Clutching my plastic green suitcase I climbed onto the train, pretending that I was a sophisticated lady as I placed my white-gloved hand into the porter’s.
“An’ where we travelin’ to today, miss?” he asked, reaching for my ticket.
“All the way to Stockton, sir,” I replied, straightening my ruffled dress and hitching my sagging white tights.
“My, my, my…today you be seein’ alla nay-chuh outta window!”
And indeed I did, settled into a big blue seat, watching the endless fields of alfalfa, grapes and cotton fly by. I was a seven year old sophisticated lady, traveling by myself from Hanford, to spend a few weeks with my cousins up in Lodi.
By the time I was ten, I had train travel down to a science. I knew all of the porters, I knew exactly where the Club Car could be found and exactly how much I could purchase with my allotted quarter. And I knew just how many stops there were before my arrival in Stockton, where my uncle would be waiting.
That was the sixties.
The days when kids could ride bikes across town, chase the ice cream truck, swim in canals, and…take the train alone.
But I grew up.
I forgot about purple stingrays with banana seats, the melodic song of an ice cream truck, that a canal was used for anything other than irrigation, or that cars and airplanes weren’t the only modes of transportation.
Then in Europe, I discovered that trains are a major source of travel. You can get from point A to point B very quickly, comfortably and inexpensively. And it’s a wonderful way to see the countryside. For me, the biggest problem is understanding the language in a given country…and knowing when they’ve announced your stop.
On a recent trip to Italy, however, as I was speeding through expanses of golden vineyards, azure lakes, cypress-studded roads and colorful hilltop towns, I realized that I could have a similar experience in my own backyard.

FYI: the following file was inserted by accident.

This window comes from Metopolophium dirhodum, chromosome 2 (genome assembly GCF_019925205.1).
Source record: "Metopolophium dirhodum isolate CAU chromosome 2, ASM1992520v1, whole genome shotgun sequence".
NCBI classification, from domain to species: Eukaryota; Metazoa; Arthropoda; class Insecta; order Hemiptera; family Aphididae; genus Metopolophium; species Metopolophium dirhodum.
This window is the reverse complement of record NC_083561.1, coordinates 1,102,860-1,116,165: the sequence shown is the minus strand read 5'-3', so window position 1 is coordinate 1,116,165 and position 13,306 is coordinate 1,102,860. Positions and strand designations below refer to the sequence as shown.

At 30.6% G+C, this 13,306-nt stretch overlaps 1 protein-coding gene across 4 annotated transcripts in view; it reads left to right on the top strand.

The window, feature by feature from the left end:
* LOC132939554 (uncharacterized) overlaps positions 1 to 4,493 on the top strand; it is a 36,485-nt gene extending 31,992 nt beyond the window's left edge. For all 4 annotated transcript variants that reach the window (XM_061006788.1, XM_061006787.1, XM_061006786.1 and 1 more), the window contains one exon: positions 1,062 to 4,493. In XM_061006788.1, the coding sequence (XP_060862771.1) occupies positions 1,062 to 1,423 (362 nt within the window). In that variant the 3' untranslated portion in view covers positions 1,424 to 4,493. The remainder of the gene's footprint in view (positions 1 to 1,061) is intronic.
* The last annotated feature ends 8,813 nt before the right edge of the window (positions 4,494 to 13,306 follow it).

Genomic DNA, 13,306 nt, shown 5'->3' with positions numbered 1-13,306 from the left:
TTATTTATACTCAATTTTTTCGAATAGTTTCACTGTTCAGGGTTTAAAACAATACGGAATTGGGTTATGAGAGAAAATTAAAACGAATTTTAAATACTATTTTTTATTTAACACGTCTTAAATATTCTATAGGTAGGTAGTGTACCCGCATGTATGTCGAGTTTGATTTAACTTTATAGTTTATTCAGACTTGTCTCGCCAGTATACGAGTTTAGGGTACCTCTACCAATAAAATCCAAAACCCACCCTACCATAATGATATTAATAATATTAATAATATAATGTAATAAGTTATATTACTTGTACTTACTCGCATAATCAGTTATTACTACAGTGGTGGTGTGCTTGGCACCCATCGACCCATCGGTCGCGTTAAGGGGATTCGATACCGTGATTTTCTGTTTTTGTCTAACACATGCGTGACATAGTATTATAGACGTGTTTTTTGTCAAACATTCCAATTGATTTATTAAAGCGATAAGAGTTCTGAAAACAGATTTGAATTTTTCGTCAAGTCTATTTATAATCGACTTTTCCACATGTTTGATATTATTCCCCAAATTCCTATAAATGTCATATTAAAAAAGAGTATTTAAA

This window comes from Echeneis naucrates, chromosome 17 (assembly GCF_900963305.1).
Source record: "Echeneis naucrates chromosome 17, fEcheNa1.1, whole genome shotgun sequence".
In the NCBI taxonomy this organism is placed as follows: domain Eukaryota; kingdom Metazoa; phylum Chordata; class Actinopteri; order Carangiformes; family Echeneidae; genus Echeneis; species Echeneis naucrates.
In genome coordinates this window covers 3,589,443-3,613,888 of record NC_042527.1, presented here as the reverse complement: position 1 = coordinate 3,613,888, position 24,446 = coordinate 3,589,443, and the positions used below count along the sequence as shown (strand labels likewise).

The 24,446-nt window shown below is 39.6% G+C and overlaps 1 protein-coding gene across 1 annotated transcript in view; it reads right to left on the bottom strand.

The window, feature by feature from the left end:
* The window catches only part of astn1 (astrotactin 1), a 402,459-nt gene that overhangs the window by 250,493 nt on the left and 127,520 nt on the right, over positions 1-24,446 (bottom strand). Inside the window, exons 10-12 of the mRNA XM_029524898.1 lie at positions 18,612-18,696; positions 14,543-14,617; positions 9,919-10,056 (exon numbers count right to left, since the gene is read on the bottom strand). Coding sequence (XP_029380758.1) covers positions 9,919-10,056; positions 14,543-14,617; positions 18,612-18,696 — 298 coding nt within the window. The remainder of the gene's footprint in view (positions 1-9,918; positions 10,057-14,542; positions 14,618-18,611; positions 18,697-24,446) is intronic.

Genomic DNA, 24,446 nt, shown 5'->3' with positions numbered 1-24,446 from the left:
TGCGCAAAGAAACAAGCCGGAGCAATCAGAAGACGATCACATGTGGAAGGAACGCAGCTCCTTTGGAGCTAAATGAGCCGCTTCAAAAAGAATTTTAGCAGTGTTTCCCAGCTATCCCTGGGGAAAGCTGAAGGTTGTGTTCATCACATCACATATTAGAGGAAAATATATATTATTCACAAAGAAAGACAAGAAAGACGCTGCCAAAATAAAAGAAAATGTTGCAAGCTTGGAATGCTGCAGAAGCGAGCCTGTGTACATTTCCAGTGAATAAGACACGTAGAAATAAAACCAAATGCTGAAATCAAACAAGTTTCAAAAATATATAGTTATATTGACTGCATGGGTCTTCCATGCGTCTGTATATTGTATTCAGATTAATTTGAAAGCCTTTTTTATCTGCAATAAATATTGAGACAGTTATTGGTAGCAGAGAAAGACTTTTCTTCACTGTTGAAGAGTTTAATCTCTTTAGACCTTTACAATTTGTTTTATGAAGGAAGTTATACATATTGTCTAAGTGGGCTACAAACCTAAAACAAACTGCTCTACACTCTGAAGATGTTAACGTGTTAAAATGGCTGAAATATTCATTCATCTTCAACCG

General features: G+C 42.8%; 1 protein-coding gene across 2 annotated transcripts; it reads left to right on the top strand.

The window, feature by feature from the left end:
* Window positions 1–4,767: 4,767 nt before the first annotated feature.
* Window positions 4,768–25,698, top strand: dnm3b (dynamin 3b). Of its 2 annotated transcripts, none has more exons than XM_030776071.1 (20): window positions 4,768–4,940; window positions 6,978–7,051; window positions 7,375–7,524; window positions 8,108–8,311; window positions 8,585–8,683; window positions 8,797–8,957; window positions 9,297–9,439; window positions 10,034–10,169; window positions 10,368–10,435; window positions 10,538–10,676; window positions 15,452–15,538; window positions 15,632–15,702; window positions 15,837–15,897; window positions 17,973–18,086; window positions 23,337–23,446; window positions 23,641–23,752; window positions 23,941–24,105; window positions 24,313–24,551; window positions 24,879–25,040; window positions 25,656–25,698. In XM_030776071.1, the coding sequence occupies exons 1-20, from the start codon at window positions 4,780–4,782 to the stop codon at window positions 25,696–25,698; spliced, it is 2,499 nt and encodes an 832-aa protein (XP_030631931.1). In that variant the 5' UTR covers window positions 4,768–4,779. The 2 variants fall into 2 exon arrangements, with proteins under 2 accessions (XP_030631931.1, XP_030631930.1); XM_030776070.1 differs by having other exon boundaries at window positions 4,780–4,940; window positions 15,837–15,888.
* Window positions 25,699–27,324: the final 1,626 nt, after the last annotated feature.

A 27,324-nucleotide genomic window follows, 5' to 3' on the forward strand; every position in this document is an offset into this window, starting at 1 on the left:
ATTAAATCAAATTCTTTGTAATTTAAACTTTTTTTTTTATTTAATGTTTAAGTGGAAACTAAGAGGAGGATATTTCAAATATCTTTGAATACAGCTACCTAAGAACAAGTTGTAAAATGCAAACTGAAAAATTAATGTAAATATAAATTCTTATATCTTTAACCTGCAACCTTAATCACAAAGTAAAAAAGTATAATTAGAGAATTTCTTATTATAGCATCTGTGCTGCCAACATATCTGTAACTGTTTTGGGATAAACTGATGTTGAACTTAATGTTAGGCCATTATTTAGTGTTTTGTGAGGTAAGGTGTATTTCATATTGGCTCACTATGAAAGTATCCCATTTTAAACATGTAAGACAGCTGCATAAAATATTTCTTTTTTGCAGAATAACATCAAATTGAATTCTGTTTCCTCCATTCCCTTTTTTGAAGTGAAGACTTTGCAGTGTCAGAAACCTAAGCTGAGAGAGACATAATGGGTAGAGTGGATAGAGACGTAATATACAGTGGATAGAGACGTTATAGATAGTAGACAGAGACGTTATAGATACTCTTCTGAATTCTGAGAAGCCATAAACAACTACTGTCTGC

So some friends and I decided to meet at the San Luis Obispo train station at the crack of dawn, for a day-trip down to Santa Barbara.
This time, there was no plastic suitcase, no white gloves, and the ruffled dress and stockings had morphed into jeans and a blouse. The porter was nowhere to be seen until we were well on our way, and his pleasantries were probably hiding somewhere in his cup of coffee.
Backs of buildings soon expanded to the countryside and vineyards that rivaled those in Italy. After a few stops to let passengers on and off, we hit our stride and were soon coasting alongside the Pacific Ocean….for miles.
To the west the view was simply mesmerizing, as the ocean always is. Alert for whales (check) and dolphins (not this time), we saw surfers and campers and beachcombers out in the sunshine. We sailed through Vandenberg AFB, Jalama Beach, Gaviota, Goleta…all in the comfort of our reclining seats.
Out the eastern windows the view was an equally comforting tableau of rolling golden hills dotted with oak and cattle.
Arriving at the Santa Barbara train station in just a few hours, we strolled three blocks to the beach. Stearn’s Wharf was a perfect location for breakfast, the restaurant at the end of the pier offering us a spectacular view of the Santa Barbara harbor while enjoying cold screwdrivers and hot blueberry pancakes. From there we walked through the art vendors lined up along the beachwalk, with artisans selling all manner of paintings, jewelry, clothing and crafts.
A short walk on State Street and we were downtown, milling around all of the trendy shops and restaurants.
All of us were careful with our purchases, knowing that whatever we bought had to be carried with us, but thankfully, we were more into eating and drinking than shopping. We found a couple of craft beer venues, and settled in to see how our southern brewmasters compared to SLO’s (Figueroa had a fruity pilsner to die for).
We moseyed back to the train station for our 5:45 departure, and as with our outbound train, we had the car almost to ourselves. The return was even lovelier, as there were more surfers out enjoying the waves, and as we neared our destination the sun was descending in a riot of color over the Pacific.
Toasting each other with beer cans procured from the Club Car, we sat back and looked out the windows, agreeing that it was, indeed, a perfect way to see all of nature.